there is the way that we're using light photographic style, and yeah, this is a big one, but from something like on the left, that's from traveller that's very orchestrated, very orchestrated to abby's, which is it is controlled and it's staged, but it doesn't feed it feels looser, doesn't it? If he was a little bit more spontaneous than the one on the left does that style helps you read it in a different way because on the right I almost feel like an onlooker like I've walked in and seen something I shouldn't have seen it's quick the one on the left though that feels like it's been there a long time it's still so it's just calculate it feels really different clothing and objects we talked about this actually quite a bit with the women's work but the woman on the left is wearing one of the antique gowns, the antique leg everything about us antiqued even the color tone is antiqued it feels older that queue of that dress and that ob gyn those objects tell us that that this may be is fifty, sixty years old or something that those objects there there's a nostalgia to it first is something like on the right, where he's wearing contemporary clothing and kind of a more contemporary space it just feels different different cues that we're getting from two different kind of genres so objects in clothing are really powerful there's another one like it clear the the objects have a lot to do with it, but also what she's wearing if she was wearing, imagine this with her in an antique gown in black and white, how different that would be, how different that would feel so your models and your subjects we talked about this a little bit already, but who were you using and why so am I using I noticed that before I started making testament I was using idealized people all the time idealized versions of myself so tall, slender white women that's all I photographed pretty much and I never realized it really until I got into this new work and realize that no, I'm going to use surrogates and myself I'm going to use people who actually I feel like I look like these people are embodied thes people regular people with scars and tattoos and people who are short and round and taller older, you know? So that changed the method a lot in the way I approached my models in my subjects so if you use, you know ah young woman versus an older man that's a big difference in the way people are going to read the work also think about skin tone and all that kind of stuff that completely changes the way people are going to do the work. If I had two different races of people in that image, it would change the meaning wouldn't it? Yeah models and subjects so on the right I've got my idealized woman on the left you've got somebody who was, you know, clearly a realistic portrayal of a person, an older person you have a different empathy for her, don't you? The pace of the way it's constructed is it documentary or stage? That alone can change the way people read the photographs quite a bit with symbolism we talked about this too, but adding little things in there that you can help your viewer to read your photographs and get meaning from them by adding little bitty things the apple, the goat, the milk on the person's back little the stuff that's on the table has a story, so symbolism is going to change the way people read your work quite a bit and the thing is, a lot of people put objects in the photographs, not realizing that they mean something so again have to own everything that's in there it's all me it all means something whether you mean for it to or not some here again like symbolism like the the wet garments and things like that the water, the ashes, the bandages, your narrative in the order in duration that people will look at things. So I'm trying to command people's eyes with objects using that gold colored bedspread going up, looking through that where the light is because your eyes will be attracted to that because there's so much contrast in light right there, then I'm hoping you move over to where the two pictures are on the far right wall because there's, another area of contrast dark objects against a white wall, you come down and you see the little basket, maybe under the tv, right? And then you head into the man's, feet up that sculpture and down into where the faces are, and then I'm hoping you'll start that process all over again, and maybe then you'll next time you go around, you'll see the dog and the far left corner and things, so I'm trying to get people to spend a while travel and discover things slowly. Some photographs you look at it and you see it all at the very beginning, and that might be purposeful, it's just different the body language of your subjects, you have a really active body on the left, on a really passive body on the right, like on the right, she doesn't even know what's happening to her kind of thing, which is really different feeling, and then lastly, like the hand of the artist to your hand in the physical work. So in heidi's work, for instance, it's the fact that she's made this object in this ten physically like you can feel her hand in the process of making that because it's a handmade object and the work like testament, you see my hand in those sculptures. That I've made each individual piece of the sculpture that's the hand of the artist. So sometimes that shows up in the process. Sometimes it shows up in the actual print. It's just it's something another interesting layer that people were going to read in a certain way when they look at your work. Okay, we have done it. Awesome. We've done it. We've come in a separate their fantastic there's. A question. This question actually got sixteen votes. Michelle wants to know inspiring work. But do you pay? How do you pay for all this? Renting a house, buying wool, etcetera. Are you applying for grants? Are you independently wealthy? Are you working another job or does this pay uh, is this you know, pay for itself eventually? Is that the goal? That's a really great question. In fact, someone asked that over the break too. So I do apply for grants. I had a grant for testament that paid for most of it, and it was a twenty thousand dollar project is a big project, and so, no, there is no way on earth. I could have done that without the grant. I couldn't have and so a lot of artists, if you look at their work, they're working from grants and sometimes contest, there are a lot of contests out there where you can win a ten thousand dollar grant type prize for entering your concept of work you're beginning of the work kind of a work in progress do that a lot too, but yeah, I have to have it funded. The other half of that question is there is a little bit so commission work is different and that someone's paying for it up front this I make the work and then sell it. But I do make back a good bit of of that money that was spent when I sell the photographs in the end. Hopefully that part is profit if I've got the grant in place awesome. Um after looking at all the work that's out there and doing all the research that you talked about earlier, how do you let it go? So you aren't a cover band on really make it your own? Yeah, but one of the hardest things is the hardest part of the whole process. The thing is, I find tio with visual people, is it when you do inundate yourself with what's out there, sometimes it's hard to get it out of your mind? Visually you guys find that that happens that you keep going back to something that you've seen before, I would find myself making a sketch you feel like that's this thing that's done that's been done, so it is a process of using their visual cues that you've already seen, letting them kind of marinate together and figuring out a way for them to be unique and there's no answer for that, except that it has to be infused with your own flavors and that's it's, hard it's really hard? Yeah, I don't know, I can't give you a method for doing that, except that it takes time and really effort and making it your own and having a purpose for why you do what you do. I find a lot of people are using props and clothing and things like that just because it looks cool or because they've seen somebody else do it, you know, like a lot of vintage garments out there that's really trendy right now, people in vintage garments, but people don't know why they're using them. That's just one specific thing is just it doesn't mean anything. And so if it doesn't mean anything to you, then why are you using it? Because then that is a real easy way for your work to start looking like somebody else's and for no reason. Like that's, great advice, pro image wants to know. I'm always working on several different projects to get myself renewed. Do you do this? Are you thinking about what's coming next while you're working on one or are you just head down, working on one till it's all the way done? I worked on one until it's all the way done. A lot of people don't, but I that's the only way I'll ever get it finished. And if I allow myself to think about other things, I get distracted and get frustrated because I feel like there's, never enough time to do it all. And so, if I let myself think that way, I'll never finish the one. I'm actually working on something.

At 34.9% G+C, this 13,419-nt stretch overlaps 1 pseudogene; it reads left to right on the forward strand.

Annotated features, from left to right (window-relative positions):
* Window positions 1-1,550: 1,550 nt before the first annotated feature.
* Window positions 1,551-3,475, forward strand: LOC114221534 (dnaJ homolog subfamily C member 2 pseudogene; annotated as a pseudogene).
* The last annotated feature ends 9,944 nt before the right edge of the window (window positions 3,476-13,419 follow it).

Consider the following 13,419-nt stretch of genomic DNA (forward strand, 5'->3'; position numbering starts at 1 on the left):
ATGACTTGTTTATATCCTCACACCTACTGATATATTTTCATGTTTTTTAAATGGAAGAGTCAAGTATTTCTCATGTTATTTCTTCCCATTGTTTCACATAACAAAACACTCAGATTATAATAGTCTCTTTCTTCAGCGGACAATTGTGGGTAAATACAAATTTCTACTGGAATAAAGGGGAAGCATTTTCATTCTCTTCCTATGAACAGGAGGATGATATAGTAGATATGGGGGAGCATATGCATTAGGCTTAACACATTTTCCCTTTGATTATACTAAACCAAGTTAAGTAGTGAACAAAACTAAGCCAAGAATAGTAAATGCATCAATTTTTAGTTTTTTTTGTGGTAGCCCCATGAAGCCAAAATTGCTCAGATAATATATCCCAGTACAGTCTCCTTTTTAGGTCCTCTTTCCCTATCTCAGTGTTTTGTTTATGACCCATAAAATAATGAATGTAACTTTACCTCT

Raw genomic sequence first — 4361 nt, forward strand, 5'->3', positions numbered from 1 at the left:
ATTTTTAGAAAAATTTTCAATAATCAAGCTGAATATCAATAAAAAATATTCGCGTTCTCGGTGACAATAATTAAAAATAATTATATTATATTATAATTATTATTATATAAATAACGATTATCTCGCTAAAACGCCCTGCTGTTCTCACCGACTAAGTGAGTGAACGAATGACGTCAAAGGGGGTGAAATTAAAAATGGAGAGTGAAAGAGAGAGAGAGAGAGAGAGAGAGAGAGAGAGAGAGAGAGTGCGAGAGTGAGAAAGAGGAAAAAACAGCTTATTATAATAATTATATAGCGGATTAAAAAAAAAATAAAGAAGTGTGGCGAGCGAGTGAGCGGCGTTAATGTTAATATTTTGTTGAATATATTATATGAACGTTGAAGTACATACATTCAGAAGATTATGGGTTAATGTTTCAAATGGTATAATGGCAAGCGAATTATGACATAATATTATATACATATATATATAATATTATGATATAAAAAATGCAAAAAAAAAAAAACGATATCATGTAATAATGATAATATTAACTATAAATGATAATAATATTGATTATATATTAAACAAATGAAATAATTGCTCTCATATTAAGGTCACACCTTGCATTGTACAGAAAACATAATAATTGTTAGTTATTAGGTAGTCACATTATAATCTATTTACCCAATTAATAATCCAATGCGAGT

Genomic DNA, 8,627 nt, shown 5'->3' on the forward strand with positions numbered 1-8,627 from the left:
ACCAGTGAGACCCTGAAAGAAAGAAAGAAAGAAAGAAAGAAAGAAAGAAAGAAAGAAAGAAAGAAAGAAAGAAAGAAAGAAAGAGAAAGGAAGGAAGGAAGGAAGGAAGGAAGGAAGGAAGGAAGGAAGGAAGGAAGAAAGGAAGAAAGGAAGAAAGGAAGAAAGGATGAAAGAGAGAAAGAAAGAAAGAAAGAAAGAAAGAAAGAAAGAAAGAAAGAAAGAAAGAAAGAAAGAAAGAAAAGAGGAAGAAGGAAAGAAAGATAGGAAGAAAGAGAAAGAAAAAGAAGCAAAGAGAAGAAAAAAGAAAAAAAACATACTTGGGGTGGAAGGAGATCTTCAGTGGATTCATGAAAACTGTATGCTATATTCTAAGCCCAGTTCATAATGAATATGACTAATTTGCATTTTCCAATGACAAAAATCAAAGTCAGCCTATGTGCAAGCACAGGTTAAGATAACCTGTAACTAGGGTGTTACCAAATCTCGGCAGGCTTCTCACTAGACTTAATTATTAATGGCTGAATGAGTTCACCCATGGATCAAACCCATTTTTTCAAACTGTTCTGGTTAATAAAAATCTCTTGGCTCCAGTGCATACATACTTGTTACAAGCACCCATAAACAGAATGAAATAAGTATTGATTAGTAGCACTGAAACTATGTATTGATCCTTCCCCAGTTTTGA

Class Description

Conceptual portraiture is where art and photography meet. In this class, Jennifer Thoreson will explore the intersection of fine art and photography and discuss the practice, process, and business of bringing conceptual portraits to life.

Jennifer is a visual artist, speaker, and lecturer whose photographic work has been widely published internationally in print and online journals. In this class she’ll reveal the process for developing commissioned and exhibition work. You’ll learn how to:

  • Create unique, imaginative props 
  • Secure the right type of model
  • Price your work
  • Approach galleries, museums, and publications

Jennifer will help you define your personal style and show you how to put together a conceptual series. You’ll get the inside scoop on what it takes to make a living through fine art photography and also get Jennifer’s tips on managing the business side.

If you want to expand into the expressive and exciting genre of conceptual photography, The Art and Business of Conceptual Portraiture with Jennifer Thoreson is the perfect place to begin your journey.